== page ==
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South Carolina

South Carolina

Spring Burning Slows Wildfire

September 2009

On July 29, gusty winds pushed a wildfire started by an escaped debris burn towards the Carolina Sandhills National Wildlife Refuge.  Firefighters had burned refuge lands adjacent to the private property earlier in the spring.  Prescribed fire is used as a tool to reduce the risk of wildfire to neighboring communities and to maintain healthy habitat for wildlife. When the wildfire burned onto refuge lands, due to the reduced fuels, the wildfire went out on its own.

When firefighters first arrived on the scene, the fire was threatening a nearby home. Soon after, however, the situation changed significantly. “With the wind and the fuels that are typical to the area, the fire had the potential to be much larger,” said Mark Parker, Refuge Fire Management Officer. The fire was held at the refuge boundary to 6 acres on private lands and less than 0.10 acre on refuge lands.

In March, refuge firefighters prescribed burned the adjacent 175 acres of longleaf pine. The refuge burns approximately 12,000 acres annually as part of their fire management program. The South Carolina refuge offers one of the southeast’s premiere longleaf pine ecosystems and is home to more than 140 groups of the endangered red cockaded woodpecker.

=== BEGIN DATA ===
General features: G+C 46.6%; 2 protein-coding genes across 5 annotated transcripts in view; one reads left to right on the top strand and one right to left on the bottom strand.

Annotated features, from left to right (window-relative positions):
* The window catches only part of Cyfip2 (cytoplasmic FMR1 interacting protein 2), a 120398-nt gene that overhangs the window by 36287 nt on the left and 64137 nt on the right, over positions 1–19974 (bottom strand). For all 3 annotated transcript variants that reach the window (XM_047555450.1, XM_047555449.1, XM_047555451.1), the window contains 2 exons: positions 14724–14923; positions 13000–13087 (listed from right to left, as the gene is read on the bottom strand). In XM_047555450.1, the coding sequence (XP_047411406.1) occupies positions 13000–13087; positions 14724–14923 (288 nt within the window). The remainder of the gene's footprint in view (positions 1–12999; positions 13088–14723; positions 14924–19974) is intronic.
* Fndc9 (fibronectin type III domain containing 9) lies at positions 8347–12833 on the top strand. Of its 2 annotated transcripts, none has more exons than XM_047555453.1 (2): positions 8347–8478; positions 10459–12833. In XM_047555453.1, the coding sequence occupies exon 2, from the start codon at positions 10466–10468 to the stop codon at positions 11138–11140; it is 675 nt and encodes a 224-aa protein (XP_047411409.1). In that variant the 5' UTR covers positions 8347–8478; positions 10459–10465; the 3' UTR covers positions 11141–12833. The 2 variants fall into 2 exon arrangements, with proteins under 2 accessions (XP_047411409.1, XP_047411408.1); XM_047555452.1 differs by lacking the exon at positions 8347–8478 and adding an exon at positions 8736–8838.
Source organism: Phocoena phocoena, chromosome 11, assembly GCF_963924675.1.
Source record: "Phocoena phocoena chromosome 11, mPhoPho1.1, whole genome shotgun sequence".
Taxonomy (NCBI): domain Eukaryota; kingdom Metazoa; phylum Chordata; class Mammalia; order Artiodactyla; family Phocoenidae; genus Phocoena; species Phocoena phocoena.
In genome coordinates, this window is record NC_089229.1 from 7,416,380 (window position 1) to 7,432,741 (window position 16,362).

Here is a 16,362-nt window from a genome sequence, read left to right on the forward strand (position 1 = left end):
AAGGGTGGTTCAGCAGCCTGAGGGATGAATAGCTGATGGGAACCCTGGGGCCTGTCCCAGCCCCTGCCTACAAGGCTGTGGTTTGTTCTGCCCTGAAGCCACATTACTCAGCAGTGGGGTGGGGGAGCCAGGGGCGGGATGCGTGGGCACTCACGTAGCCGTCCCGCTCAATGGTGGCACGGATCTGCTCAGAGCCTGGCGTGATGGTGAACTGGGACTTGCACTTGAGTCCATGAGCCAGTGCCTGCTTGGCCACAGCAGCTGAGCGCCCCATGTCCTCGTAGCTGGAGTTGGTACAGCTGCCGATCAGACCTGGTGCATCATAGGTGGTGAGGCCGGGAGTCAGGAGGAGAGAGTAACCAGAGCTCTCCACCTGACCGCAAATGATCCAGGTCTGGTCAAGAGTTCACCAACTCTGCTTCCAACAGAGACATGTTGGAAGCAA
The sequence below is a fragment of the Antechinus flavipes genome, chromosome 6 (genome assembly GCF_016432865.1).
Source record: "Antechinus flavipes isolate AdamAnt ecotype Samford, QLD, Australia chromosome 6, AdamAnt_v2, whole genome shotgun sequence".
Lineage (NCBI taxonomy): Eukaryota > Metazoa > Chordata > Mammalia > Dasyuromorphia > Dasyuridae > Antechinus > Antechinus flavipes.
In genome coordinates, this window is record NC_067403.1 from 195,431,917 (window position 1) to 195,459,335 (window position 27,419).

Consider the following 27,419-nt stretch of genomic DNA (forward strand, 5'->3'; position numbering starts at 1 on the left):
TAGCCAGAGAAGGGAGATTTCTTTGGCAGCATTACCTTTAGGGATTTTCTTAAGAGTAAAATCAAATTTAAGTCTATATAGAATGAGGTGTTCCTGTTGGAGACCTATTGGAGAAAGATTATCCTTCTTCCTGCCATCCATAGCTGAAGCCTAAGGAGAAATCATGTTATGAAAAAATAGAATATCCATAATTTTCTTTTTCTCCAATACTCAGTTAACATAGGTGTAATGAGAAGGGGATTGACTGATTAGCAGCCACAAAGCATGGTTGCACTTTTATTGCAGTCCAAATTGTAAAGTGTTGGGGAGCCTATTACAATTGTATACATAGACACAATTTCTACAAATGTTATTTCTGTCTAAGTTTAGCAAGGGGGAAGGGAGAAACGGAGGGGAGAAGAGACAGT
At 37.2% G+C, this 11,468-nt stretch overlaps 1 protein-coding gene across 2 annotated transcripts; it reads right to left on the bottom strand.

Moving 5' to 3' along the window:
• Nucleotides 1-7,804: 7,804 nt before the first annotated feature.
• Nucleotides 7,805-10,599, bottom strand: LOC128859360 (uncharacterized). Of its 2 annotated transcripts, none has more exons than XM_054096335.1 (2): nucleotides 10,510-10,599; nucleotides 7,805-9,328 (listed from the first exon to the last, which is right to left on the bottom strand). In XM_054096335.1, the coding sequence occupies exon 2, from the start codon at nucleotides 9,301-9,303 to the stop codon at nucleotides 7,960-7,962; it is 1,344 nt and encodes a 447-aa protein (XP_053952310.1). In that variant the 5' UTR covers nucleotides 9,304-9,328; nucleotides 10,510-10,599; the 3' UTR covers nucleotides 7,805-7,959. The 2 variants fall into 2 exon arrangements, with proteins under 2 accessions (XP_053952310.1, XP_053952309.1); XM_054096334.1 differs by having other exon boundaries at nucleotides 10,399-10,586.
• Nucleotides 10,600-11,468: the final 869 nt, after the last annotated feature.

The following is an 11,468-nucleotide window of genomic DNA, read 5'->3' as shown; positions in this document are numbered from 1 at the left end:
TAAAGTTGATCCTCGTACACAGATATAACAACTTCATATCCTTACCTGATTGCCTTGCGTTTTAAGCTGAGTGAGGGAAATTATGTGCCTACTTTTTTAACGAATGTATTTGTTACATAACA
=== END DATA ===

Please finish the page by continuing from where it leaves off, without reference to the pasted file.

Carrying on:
A wildfire burning along the border of the Carolina Sandhills National Wildlife Refuge runs out of fuel when it bumps the edge of an area where a prescribed burn was conducted a few months ago in South Carolina.
 
 
A wildfire burning along the border of the Carolina Sandhills National Wildlife Refuge runs out of fuel when it bumps the edge of an area where a prescribed burn was conducted a few months ago in South Carolina.  Mark Parker, USFWS
 
     

 

 

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